This book was such a pleasant surprise. I am back after a long hiatus from reading science fiction- just in time for SciFi Month - and this was a great way to get started. At any rate, this one is its own thing and has a neat premise- humanity has discovered the stars and is exploring, but every civilization found is dead. Ruins but no bodies- just missing societies and occasionally caches of data.
But what happened? Nobody knows but Scout and his brother (and Pumpkin, their cat) are seekers after this knowledge, and they have a solitary existence. Their own ship and a loss that each deals with in their own way. This is a debut novel and while in some ways it felt like one, it also got more assured as it progressed, and there were some amazing emotional beats. But I'll get to that in just a moment. There is trans rep here too, and it's very much in the background, as it should be- not a big deal, just a realization occasionally.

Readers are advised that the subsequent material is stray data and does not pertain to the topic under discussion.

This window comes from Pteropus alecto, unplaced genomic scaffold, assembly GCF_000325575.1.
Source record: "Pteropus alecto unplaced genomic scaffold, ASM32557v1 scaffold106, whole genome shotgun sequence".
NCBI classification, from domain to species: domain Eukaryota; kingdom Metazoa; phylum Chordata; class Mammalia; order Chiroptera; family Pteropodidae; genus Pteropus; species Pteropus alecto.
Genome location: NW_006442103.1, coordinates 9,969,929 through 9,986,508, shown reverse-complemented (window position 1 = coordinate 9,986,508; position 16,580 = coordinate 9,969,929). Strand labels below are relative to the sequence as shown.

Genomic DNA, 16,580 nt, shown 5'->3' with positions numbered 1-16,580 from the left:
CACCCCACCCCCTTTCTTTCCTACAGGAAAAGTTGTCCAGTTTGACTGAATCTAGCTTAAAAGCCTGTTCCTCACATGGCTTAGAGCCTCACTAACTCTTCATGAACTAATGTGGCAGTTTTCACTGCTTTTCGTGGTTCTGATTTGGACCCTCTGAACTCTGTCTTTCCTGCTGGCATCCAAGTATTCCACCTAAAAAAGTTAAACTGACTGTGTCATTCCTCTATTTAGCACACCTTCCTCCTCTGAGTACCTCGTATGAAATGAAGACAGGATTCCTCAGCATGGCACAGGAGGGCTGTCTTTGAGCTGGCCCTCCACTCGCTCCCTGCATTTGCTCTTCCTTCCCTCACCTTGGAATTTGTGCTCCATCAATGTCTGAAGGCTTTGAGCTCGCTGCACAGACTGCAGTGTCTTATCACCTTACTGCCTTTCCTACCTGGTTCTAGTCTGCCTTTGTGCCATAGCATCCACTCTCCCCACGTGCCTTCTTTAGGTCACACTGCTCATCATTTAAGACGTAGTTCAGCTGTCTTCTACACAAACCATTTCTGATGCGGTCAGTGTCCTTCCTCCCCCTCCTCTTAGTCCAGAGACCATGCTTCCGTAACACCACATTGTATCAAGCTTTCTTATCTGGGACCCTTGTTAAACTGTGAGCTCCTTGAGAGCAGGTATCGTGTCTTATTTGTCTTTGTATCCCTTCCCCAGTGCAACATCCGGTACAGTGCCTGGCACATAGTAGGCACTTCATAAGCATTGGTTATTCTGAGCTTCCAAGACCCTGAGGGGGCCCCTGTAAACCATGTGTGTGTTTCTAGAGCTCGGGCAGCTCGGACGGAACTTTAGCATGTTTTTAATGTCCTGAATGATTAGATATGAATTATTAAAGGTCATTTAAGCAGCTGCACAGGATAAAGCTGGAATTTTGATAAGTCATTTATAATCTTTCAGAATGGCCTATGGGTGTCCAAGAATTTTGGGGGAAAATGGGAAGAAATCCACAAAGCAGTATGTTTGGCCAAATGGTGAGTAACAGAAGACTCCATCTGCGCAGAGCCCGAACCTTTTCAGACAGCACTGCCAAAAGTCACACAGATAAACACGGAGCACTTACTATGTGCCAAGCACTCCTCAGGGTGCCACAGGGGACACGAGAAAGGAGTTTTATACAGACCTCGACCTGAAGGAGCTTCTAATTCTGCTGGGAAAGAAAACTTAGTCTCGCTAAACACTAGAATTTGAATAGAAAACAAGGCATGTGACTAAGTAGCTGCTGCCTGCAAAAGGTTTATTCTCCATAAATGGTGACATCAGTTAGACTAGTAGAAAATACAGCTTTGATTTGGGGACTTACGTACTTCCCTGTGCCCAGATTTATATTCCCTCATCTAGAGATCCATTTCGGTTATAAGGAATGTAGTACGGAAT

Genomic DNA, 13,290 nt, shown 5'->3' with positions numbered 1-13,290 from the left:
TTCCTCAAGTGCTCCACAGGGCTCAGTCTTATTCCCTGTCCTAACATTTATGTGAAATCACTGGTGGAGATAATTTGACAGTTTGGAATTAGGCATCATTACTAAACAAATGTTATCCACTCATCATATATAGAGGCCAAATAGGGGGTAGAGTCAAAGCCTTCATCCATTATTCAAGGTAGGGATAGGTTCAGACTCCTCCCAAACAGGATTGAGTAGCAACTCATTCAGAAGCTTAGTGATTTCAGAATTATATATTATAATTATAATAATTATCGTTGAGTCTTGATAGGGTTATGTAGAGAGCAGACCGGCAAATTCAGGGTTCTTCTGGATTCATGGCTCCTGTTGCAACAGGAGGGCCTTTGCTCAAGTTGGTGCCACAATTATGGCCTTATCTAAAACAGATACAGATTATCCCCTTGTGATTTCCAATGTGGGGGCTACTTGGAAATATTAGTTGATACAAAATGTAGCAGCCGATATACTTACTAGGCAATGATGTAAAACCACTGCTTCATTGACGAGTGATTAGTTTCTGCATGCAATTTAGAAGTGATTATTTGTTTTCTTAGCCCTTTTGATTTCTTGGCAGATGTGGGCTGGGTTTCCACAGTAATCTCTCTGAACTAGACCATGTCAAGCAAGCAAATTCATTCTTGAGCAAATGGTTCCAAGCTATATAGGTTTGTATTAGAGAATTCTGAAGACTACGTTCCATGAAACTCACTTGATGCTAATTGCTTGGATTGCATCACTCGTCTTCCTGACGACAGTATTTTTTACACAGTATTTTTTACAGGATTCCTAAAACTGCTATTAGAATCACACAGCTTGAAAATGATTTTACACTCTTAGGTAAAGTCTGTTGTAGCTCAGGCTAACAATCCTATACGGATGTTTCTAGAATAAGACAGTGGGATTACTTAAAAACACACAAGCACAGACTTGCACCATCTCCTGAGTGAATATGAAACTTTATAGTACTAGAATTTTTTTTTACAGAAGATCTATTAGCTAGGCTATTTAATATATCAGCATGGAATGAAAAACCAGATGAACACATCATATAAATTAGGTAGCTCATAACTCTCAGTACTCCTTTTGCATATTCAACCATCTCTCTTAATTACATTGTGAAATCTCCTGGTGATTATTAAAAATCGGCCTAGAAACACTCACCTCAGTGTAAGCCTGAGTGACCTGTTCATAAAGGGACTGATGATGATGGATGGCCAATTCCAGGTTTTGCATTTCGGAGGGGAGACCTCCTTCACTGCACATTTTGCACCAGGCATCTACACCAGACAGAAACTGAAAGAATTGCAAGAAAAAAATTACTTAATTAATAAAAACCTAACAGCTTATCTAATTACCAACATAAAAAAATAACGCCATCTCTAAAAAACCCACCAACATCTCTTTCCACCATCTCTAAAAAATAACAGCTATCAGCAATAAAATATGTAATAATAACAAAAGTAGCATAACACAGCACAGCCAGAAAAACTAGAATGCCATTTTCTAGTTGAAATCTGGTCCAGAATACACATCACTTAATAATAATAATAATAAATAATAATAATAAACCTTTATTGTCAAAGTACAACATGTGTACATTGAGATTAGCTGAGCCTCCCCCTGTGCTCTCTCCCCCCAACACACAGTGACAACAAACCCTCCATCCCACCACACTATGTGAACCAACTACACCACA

They discover a cache on an abandoned world, and one cache leads to maybe another- and something else. Could there be an answer to the galaxy- wide doom that has destroyed, to this point, every other civilization they encounter? But there is a personal discovery too- Scout finds a holograph personal journal that belonged to one of the dead others- and this becomes the heart of the story.
This is that emotional beat I was referencing. I like the premise here- archaeologist in space, data caches- a spacesuited cat- the journal though. I won't lie, I shed a tear towards the end. This is where I'm so impressed at how a debut author could make this story be, at the same time, fun and yet heartfelt. They also run afoul of a team from the big bad villainous company- who are out to retrieve the caches for- surprise- profit. Was I expecting to like the leader of that team the way I did by the end? That would be a no!
I have to ask, though- why take the cat on the dangerous missions???